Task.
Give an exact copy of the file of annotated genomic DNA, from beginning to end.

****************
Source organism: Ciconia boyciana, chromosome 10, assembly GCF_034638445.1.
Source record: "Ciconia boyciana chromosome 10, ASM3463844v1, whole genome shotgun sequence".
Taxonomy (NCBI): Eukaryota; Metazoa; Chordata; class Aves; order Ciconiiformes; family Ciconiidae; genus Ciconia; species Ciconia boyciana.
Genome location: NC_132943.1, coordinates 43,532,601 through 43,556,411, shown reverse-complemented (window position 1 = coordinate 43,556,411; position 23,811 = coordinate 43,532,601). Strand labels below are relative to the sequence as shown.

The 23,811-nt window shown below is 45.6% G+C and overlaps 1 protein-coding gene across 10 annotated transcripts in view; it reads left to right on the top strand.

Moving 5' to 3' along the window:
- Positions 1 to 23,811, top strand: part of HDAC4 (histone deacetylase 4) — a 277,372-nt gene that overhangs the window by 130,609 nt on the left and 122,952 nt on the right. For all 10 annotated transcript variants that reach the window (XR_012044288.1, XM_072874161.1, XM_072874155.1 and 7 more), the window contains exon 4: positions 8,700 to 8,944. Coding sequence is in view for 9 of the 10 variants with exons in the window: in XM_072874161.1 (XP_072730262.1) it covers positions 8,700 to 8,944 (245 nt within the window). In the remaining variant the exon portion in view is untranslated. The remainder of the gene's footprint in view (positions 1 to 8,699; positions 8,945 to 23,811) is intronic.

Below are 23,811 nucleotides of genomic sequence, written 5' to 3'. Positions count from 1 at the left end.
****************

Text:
Source organism: Ciconia boyciana, chromosome 10, assembly GCF_034638445.1.
Source record: "Ciconia boyciana chromosome 10, ASM3463844v1, whole genome shotgun sequence".
Taxonomy (NCBI): Eukaryota; Metazoa; Chordata; class Aves; order Ciconiiformes; family Ciconiidae; genus Ciconia; species Ciconia boyciana.
Genome location: NC_132943.1, coordinates 43,532,601 through 43,556,411, shown reverse-complemented (window position 1 = coordinate 43,556,411; position 23,811 = coordinate 43,532,601). Strand labels below are relative to the sequence as shown.

The 23,811-nt window shown below is 45.6% G+C and overlaps 1 protein-coding gene across 10 annotated transcripts in view; it reads left to right on the top strand.

Moving 5' to 3' along the window:
- Positions 1 to 23,811, top strand: part of HDAC4 (histone deacetylase 4) — a 277,372-nt gene that overhangs the window by 130,609 nt on the left and 122,952 nt on the right. For all 10 annotated transcript variants that reach the window (XR_012044288.1, XM_072874161.1, XM_072874155.1 and 7 more), the window contains exon 4: positions 8,700 to 8,944. Coding sequence is in view for 9 of the 10 variants with exons in the window: in XM_072874161.1 (XP_072730262.1) it covers positions 8,700 to 8,944 (245 nt within the window). In the remaining variant the exon portion in view is untranslated. The remainder of the gene's footprint in view (positions 1 to 8,699; positions 8,945 to 23,811) is intronic.

Below are 23,811 nucleotides of genomic sequence, written 5' to 3'. Positions count from 1 at the left end.